Claims-Based Authentication for a Web-Based Enterprise

July, 2013
IDA document: D-5091
FFRDC: Systems and Analyses Center
Type: Documents
Division: Information Technology and Systems Division
William R. Simpson, Coimbatore Chandersekaran See more authors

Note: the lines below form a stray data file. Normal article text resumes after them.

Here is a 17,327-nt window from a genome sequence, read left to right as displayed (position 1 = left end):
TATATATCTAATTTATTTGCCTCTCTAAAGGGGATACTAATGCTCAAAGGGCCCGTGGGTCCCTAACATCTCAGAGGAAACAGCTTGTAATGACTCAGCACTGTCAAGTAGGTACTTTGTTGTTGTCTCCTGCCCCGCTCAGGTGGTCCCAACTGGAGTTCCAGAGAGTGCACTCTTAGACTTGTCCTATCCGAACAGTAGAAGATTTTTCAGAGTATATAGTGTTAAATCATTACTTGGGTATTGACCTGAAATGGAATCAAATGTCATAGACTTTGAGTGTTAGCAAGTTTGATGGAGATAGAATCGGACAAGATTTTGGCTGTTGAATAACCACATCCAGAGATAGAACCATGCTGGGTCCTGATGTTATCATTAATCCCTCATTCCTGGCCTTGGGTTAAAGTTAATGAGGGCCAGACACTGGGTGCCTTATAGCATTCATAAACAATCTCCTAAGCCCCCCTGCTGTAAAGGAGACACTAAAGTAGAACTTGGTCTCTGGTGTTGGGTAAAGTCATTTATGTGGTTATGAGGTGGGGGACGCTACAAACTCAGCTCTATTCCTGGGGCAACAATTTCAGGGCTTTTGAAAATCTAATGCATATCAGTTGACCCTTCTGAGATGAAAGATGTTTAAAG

Authentication is the process of determining whether someone or something is, in fact, who or what they are declared to be. The authentication process uses credentials (claims) containing authentication information within one of many possible authentication protocols to establish the identities of the parties that wish to collaborate. Claims are representations that are provided by a trusted entity and can be verified and validated. Of the many authentication protocols, including self-attestation, username/password and presentation of credentials, only the latter can be treated as claims. This is a key aspect of our enterprise solution, in that all active entities (persons, machines, and services) are credentialed and the authentication is bi-lateral, that is, each entity makes a claim to the other entity in every communication session initiated. This paper describes authentication that uses the TLS protocols primarily since these are the dominant protocols above the transport layer on the Internet. Other higher layer protocols, such as WS-Security, WS-Federation and WS-Trust, that use a Public Key Infrastructure credential for authentication, integrate via middleware. This authentication is claims based and is a part of an enterprise level security solution that has been piloted and is undergoing operational standup.